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Hadoop updates from Cloudera, MapR, Splunk
- — 24 October, 2012 13:18
As organizations continue to evaluate Hadoop for large scale data analysis, Hadoop software vendors are refining their products for enterprise use, addressing concerns around reliability and expanded use.
This week, Cloudera and MapR both announced that they are working on new features for their Hadoop distributions. And enterprise software vendors VMware and Splunk have announced products that should help the Apache Hadoop data processing platform work more easily with other IT systems.
The companies all announced their new work at the O'Reilly Strata Conference and Hadoop World 2012, going on this week in New York.
"We find that most of the Hadoop workloads are things you couldn't previously do, like combining disparate data types," said Kirk Dunn, Cloudera chief operating officer. As a result, Hadoop vendors are rushing to meet the new demands required by these new workloads.
Cloudera is working on a database engine, code-named Impala, that can query datasets stored on the HBase database through SQL (Structured Query Language). Until now, organizations tended to use Hive to execute SQL querying against HBase. This approach, however, can be slow, since Hive uses the Map Reduce framework, which requires the results of each query be written to disk. This process can be especially tedious when multiple sub-queries need to be made to form a single query.
The Impala database engine uses the Hive metadata directory, though it bypasses MapReduce, while still offering SQL as an interface, said Charles Zedlewski, Cloudera vice president of products. As a result, it runs queries much faster than Hive.
Eventually, Impala will be the basis of a Cloudera commercial offering, called the Cloudera Enterprise RTQ (Real-Time Query), though the company has not specified a release date. The company has released the Impala source code under an Apache Foundation license. A number of business intelligence software providers have already tested their own products against Impala, including Karmasphere, MicroStrategy, Pentaho, and Tableau.
MapR is adding new features to make its own HBase database distribution more reliable. The database can now be replicated and mirrored, so that if one copy goes down the system can switch to the backup copy.
While a generic version of HBase does offering mirroring capabilities, it relies on HDFS (Hadoop File System), which is a "write-once" file system, said Jack Norris, vice president of marketing for MapR Technologies. As a result, it can take up to 30 minutes to switch to a back-up copy of HBase. MapR uses its own file system, which has been extended to handle tables as well.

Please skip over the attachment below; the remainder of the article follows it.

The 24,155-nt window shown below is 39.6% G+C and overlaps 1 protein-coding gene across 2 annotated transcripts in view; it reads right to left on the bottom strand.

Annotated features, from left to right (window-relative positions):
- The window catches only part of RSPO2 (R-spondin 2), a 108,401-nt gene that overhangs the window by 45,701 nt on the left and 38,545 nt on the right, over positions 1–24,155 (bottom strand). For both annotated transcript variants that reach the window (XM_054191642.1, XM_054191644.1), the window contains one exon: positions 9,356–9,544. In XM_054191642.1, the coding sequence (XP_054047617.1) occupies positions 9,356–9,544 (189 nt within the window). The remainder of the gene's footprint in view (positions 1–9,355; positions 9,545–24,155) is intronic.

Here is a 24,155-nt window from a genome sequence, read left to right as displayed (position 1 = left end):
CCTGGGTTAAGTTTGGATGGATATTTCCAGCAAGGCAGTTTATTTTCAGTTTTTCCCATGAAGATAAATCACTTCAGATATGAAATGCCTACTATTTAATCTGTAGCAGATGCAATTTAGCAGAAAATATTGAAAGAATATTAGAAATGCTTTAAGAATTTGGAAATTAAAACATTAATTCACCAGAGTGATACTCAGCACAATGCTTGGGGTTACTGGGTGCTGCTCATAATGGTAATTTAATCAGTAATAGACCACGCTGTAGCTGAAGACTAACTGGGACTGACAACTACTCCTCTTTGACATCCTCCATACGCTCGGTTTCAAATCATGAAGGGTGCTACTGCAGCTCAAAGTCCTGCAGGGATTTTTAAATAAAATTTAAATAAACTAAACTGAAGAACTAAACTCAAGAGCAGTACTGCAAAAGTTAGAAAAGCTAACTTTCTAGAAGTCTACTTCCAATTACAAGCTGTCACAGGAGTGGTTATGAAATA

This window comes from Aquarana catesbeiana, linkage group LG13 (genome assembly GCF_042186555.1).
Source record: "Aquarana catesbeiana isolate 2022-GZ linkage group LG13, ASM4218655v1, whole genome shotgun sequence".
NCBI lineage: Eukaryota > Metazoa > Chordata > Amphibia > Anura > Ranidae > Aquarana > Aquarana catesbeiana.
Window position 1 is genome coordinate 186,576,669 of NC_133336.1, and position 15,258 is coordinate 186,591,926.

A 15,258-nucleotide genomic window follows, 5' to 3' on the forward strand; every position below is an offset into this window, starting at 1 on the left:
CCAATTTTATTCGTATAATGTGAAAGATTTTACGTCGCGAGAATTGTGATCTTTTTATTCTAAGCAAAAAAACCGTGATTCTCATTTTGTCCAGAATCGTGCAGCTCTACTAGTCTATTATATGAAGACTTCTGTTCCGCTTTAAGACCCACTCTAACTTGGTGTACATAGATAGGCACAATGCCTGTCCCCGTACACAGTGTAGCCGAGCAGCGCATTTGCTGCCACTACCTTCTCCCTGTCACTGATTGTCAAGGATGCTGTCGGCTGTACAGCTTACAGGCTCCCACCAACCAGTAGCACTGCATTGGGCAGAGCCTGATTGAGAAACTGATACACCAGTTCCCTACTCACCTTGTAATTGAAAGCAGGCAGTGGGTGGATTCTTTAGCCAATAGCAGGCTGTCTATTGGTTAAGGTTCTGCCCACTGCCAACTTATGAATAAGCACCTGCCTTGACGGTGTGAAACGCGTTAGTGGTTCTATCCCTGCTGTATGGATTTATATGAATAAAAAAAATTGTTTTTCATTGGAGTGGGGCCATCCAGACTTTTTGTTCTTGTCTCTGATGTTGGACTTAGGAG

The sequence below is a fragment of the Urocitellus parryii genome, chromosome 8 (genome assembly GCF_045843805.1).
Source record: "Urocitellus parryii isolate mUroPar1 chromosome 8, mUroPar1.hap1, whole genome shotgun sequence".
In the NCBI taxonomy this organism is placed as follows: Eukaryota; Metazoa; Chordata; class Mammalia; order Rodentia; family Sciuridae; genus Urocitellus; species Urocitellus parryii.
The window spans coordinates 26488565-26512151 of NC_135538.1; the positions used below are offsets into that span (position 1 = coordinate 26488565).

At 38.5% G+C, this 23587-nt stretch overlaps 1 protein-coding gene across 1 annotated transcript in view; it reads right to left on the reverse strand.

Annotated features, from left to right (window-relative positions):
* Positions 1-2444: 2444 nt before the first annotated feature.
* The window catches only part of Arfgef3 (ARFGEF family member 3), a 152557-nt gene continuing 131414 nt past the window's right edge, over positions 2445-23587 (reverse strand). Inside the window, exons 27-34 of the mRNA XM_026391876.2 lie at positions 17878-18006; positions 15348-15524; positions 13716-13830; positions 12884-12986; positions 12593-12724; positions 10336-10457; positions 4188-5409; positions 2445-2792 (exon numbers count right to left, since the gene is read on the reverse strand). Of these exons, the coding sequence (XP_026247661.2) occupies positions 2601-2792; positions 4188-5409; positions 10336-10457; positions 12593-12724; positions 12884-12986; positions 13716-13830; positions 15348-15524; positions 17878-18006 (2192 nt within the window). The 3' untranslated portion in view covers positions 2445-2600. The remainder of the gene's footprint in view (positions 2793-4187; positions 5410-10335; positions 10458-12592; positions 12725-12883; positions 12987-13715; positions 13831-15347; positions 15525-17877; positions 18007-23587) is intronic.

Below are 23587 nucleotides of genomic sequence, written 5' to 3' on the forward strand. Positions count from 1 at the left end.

"The files and tables are side-by-side in the volumes and directories. HBase reads directly from those tables, so now you have instant recovery. You can read directly from the snapshots," Norris said.
The database comes with a number of other new features as well. The new database does not compact, or compress data, which should allow the database to perform more consistently. The company claims that inserts and updates occur much more quickly. The database now supports in-memory columns. The row and cell sizes have been increased to accommodate larger objects as well, up to 1GB in size. And in this version of HBase, users can create more than a trillion tables.
MapR's M7 version of HBase is fully binary compatible with Apache HBase, and can run Apache HBase within the cluster with M7's own version of the data store software.
The beta version of M7 is now available to select users. It will eventually replace the company's M5 distribution.
A number of other companies have also released new products in conjunction with the Hadoop conference. Machine search software vendor Splunk has released Splunk Hadoop Connect, which facilitates the passing of data between Splunk and Hadoop. The company also released a Splunk monitoring module for Hadoop, called The Splunk App for HadoopOps. VMware announced an updated version of its Project Serengeti, which is software for running Hadoop in virtualized environments.